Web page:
Canadian officials are looking at a multi-phase approach to reopening the border that would begin with allowing fully vaccinated travelers to enter starting this summer.
The pace of Canada-U.S. discussions about reopening has intensified lately, as more people in both countries are vaccinated and as frustration grows on the American side over the continued border closure.
The broad themes of those conversations were described to CBC News by several border town mayors who have been consulted on the talks, and by one federal official.
Prime Minister Justin Trudeau revealed two key elements of the likely reopening plan in public remarks Monday: that the reopening will happen in stages and that the first travelers entering Canada will have to be fully vaccinated.
“We are looking at how we’re going to start welcoming up tourists in a phased way as the numbers come down in Canada, as the numbers start to come down in the United States and elsewhere around the world,” Trudeau said in remarks reported by The Canadian Press.
One example of a scenario being envisioned for a first phase would be to allow vaccinated travellers to avoid quarantine if they have a negative COVID test.
Several aspects of the reopening plan remain up in the air.
The first is the reopening date itself: Public Safety Minister Bill Blair told a group of border mayors in a meeting last month that it was uncertain whether the first phase could happen in late June, when the current border restrictions expire.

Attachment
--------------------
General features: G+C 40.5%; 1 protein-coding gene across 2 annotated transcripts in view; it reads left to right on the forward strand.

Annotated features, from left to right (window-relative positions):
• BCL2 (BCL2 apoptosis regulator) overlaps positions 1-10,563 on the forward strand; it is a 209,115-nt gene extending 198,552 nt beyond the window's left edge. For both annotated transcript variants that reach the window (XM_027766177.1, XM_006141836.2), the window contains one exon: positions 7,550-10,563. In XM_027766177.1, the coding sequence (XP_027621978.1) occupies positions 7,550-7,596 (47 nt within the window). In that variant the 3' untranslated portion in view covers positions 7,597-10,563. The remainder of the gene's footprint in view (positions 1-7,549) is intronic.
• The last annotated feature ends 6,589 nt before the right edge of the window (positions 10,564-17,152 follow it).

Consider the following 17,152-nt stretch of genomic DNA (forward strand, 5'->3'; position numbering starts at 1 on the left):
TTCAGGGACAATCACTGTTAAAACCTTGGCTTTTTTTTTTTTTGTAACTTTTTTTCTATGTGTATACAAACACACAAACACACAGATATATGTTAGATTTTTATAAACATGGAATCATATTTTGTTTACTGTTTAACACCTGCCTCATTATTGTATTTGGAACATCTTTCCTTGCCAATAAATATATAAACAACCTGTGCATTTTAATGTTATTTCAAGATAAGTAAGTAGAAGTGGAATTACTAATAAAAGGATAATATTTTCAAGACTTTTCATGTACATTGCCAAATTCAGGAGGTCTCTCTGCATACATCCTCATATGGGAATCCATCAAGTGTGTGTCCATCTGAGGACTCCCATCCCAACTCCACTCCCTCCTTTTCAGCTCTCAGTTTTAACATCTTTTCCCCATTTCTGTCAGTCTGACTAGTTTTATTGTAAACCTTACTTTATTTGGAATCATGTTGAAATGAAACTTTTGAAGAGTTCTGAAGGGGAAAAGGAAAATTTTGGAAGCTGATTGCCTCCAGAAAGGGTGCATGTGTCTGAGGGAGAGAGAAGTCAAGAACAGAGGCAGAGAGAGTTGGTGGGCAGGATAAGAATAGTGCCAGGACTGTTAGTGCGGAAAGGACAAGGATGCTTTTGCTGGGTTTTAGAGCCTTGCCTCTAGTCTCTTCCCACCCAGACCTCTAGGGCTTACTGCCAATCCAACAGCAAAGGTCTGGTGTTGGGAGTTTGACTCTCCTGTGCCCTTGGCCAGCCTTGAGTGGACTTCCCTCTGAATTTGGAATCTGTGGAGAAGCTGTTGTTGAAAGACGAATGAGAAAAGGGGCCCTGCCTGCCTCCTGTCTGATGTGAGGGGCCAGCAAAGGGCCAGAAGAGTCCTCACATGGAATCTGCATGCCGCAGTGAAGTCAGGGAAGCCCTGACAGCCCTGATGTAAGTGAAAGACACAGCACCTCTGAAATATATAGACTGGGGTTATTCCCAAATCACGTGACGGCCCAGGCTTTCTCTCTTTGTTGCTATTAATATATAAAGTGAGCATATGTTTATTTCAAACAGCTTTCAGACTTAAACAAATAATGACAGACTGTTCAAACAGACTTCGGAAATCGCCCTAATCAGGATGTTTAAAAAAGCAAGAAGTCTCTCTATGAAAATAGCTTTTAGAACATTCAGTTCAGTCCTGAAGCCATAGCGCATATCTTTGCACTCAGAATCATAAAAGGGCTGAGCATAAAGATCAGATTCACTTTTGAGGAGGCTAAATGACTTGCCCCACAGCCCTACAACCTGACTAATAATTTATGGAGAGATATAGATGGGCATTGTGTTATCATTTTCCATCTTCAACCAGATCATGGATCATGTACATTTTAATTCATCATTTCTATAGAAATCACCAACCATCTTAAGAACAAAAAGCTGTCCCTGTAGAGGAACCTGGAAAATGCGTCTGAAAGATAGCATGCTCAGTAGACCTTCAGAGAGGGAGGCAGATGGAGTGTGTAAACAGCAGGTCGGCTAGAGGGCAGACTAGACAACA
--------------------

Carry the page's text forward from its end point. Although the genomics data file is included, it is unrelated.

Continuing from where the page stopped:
An official aware of the Canada-U.S. talks, who asked to remain anonymous, said he doubts a June reopening is likely and suggested July would be a likelier starting date for the first phase.
Other technical details still have to be worked out, such as the form proof of vaccination would take. The same official said that proof would require, at a minimum, a vaccination card and perhaps another form of evidence.
That leads to another significant possibility — an asymmetrical reopening of the Canada-U.S. border, with each country applying different rules.
Take proof of vaccination, for example — as with several other aspects of the pandemic, it’s become a politically charged and partisan issue in the U.S.
Some Republican governors have passed laws preventing demands for proof of vaccination on their territory. President Joe Biden has said he will not create a federal vaccine passport.
The official familiar with the talks says there’s a chance the countries might have different border standards regarding vaccination.